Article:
OIL & GAS: A county council in Washington state passes an emergency moratorium to suspend new permits for shipments of crude oil, citing health and safety concerns. (Bellingham Herald)

Major fuel refiners are on track to pay record amounts for credits to comply with U.S. renewable fuel rules. (Reuters)
• Oklahoma-based Chesapeake Energy Corp. is giving away its shale holdings in the Barnett region in North Texas to escape $1.9 billion in costs. (Bloomberg)
• Low oil prices and a surge in bankruptcies are helping private equity firms buy more cheap energy assets. (Bloomberg)

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PIPELINES: Native Americans block crews constructing an oil pipeline in North Dakota, while Iowa landowners ask a judge to halt work on the portion of the pipeline in their state. (Associated Press)

ENERGY EFFICIENCY: Roanoke, Virginia, is improving the energy efficiency of its municipal buildings with the help of new software that projects rates of return on efficiency investments. (Southeast Energy News)

TRANSPORTATION: Low funding for transit is making it difficult for Ohio to cut down on its transportation emissions. (Midwest Energy News)

UTILITIES: Utilities are well positioned to enhance EV infrastructure, but many are waiting for a push from regulators and the market. (Utility Dive)

• Donald Trump promises coal miners in rural Virginia that he will put them back to work. (Associated Press)
• Duke Energy wants customers in South Carolina to pay a 14.5 percent rate increase to fund its cleanup of 34 coal ash ponds. (Charlotte Business Journal)
• St. Louis-based coal producer Peabody Energy comes closer to emerging from bankruptcy with the approval of a 5-year business plan. (St. Louis Business Journal)

Time is running short for extending California’s climate law. (Associated Press)
• A bipartisan group of California mayors is urging lawmakers to approve legislation that would extend the state’s targets for reducing greenhouse gas emissions. (Los Angeles Times)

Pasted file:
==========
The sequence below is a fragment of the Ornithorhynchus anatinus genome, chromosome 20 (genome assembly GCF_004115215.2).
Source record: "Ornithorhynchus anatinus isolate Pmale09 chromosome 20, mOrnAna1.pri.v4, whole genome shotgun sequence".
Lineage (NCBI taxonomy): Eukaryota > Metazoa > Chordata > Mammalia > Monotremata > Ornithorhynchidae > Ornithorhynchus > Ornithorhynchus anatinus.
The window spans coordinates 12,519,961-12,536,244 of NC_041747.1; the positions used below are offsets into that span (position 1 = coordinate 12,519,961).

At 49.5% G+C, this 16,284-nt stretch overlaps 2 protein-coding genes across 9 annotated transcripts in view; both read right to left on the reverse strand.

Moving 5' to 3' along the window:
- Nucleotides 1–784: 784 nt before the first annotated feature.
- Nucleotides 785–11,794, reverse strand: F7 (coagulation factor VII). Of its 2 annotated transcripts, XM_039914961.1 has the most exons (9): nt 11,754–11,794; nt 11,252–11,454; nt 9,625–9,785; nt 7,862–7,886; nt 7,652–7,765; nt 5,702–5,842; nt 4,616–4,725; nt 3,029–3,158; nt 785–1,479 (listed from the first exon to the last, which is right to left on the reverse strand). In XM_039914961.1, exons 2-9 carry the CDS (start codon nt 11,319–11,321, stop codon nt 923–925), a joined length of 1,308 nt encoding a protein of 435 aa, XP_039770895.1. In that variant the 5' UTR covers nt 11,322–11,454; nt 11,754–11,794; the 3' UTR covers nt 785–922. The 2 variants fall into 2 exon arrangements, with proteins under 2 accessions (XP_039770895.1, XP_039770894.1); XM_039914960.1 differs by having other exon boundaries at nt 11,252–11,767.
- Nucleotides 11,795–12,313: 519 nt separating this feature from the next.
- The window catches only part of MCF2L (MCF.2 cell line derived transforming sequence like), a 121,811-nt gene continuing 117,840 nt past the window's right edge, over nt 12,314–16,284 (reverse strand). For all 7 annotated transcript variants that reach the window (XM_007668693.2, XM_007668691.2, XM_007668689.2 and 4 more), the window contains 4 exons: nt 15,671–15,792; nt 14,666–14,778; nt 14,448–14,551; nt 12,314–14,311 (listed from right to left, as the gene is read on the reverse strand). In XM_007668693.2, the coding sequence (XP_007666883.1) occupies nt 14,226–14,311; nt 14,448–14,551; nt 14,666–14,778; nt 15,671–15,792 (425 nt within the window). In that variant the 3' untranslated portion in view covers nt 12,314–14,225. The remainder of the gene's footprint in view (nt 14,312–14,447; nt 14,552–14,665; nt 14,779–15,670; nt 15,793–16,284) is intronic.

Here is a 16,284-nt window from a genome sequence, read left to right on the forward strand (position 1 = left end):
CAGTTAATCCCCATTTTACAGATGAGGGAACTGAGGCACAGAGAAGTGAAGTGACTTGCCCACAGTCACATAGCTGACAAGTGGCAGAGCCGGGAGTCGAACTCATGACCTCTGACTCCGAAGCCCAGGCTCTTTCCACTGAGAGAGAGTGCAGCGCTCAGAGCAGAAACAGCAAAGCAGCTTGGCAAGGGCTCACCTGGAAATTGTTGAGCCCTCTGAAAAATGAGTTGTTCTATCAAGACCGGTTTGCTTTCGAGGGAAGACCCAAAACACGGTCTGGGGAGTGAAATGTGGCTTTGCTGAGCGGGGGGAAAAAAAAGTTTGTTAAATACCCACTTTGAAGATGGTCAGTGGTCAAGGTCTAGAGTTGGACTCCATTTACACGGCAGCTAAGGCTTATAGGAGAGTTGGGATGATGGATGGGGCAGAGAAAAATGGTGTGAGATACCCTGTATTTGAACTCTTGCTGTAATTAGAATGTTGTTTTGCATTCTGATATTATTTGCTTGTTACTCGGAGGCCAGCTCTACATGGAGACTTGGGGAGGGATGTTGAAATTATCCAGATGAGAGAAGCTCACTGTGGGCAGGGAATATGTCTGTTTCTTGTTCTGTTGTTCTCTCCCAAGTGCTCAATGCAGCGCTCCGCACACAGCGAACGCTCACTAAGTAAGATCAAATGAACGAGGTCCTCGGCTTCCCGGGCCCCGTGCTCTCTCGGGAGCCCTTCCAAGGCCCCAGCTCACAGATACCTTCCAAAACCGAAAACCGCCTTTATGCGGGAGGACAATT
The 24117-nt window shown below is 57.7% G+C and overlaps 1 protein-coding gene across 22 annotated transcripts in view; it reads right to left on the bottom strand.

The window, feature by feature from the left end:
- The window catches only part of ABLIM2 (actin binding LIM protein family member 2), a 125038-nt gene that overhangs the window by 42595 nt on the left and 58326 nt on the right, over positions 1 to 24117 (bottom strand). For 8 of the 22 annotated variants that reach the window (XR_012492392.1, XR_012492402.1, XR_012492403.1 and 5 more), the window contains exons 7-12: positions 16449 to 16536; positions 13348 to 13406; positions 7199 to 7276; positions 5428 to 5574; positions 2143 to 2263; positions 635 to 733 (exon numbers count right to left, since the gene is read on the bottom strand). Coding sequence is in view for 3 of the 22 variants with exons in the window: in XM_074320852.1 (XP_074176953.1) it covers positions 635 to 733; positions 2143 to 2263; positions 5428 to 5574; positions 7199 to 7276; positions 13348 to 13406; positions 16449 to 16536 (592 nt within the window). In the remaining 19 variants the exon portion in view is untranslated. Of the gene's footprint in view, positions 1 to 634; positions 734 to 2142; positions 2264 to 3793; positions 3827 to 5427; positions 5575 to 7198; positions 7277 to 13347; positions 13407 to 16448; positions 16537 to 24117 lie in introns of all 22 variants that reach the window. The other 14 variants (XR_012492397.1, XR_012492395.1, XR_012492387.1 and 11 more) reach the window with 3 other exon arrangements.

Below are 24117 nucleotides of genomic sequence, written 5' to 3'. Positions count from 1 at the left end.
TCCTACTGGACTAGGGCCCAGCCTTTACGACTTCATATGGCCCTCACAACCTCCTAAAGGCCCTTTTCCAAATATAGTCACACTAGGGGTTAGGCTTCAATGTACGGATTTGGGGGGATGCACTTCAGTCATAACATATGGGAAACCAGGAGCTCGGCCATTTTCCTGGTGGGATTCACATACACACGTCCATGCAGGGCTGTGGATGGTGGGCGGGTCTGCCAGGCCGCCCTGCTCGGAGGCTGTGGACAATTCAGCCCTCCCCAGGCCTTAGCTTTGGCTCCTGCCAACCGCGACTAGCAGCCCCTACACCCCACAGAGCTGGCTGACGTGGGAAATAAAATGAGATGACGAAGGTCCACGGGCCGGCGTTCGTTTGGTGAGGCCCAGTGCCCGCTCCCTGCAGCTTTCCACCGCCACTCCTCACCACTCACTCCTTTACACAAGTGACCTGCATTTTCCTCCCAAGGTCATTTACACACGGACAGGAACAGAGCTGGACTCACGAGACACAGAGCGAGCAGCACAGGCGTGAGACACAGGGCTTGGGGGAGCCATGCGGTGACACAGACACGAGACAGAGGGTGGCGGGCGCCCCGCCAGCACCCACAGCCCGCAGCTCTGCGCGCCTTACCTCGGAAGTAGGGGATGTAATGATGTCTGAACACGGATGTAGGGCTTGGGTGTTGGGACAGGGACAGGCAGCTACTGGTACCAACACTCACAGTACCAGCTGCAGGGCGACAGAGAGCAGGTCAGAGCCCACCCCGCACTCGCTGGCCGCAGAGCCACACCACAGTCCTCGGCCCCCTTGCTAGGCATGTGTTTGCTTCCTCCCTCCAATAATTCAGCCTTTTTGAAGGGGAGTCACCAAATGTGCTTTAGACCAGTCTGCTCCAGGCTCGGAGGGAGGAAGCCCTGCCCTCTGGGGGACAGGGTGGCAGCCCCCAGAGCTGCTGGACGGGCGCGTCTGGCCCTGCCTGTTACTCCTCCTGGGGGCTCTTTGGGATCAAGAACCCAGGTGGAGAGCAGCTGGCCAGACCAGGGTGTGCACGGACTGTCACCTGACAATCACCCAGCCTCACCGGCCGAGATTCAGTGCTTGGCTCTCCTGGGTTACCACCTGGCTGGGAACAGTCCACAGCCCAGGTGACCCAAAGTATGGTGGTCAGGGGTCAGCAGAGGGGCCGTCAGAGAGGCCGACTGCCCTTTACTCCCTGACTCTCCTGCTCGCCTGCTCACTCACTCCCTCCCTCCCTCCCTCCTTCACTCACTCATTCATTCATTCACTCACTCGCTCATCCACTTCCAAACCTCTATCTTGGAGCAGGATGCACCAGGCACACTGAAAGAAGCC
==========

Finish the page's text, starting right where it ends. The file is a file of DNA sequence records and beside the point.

• An oversight by county officials in California leads to solar panels being installed on a tribal burial ground. (Mercury News)
• The top two U.S. solar manufacturers are shifting focus to rooftops and panel sales due to a decline in utilities buying solar power. (Bloomberg)
• The second-largest U.S. panel producer expects to lose as much as $175 million this year, plunging shares to seven-year lows. (Bloomberg)
• Tesla’s Elon Musk has announced two new solar products, including one that could disrupt the roofing industry. (EcoWatch)

POLLUTION: More than 2,000 Southern Californians die early each year from polluted air, according to a new study. (Los Angeles Times)

• Environmental groups are dropping a legal battle over the use of river water by a planned nuclear plant in eastern Utah. (Deseret News)
• Illinois leaders encourage state lawmakers to follow New York’s energy model to preserve several of the state’s struggling nuclear plants. (Quad-City Times)

• A new study sheds light on methane emissions in urban environments. (Environmental Defense Fund)
• The dairy industry fights back against California’s methane reduction plan, saying “cows expel gas so they don’t explode.” (The Guardian)

• Despite actively promoting a carbon tax, Exxon is still doing what it can to obstruct policies to combat climate change. (Huffington Post)
A well-designed carbon tax alternative could re-position California as a national climate leader, while also assuring continued emissions reductions. (Los Angeles Times)
• The federal government and oil industry should use mitigation strategies to balance conservation and development at the National Petroleum Reserve in Alaska. (Alaska Dispatch News)

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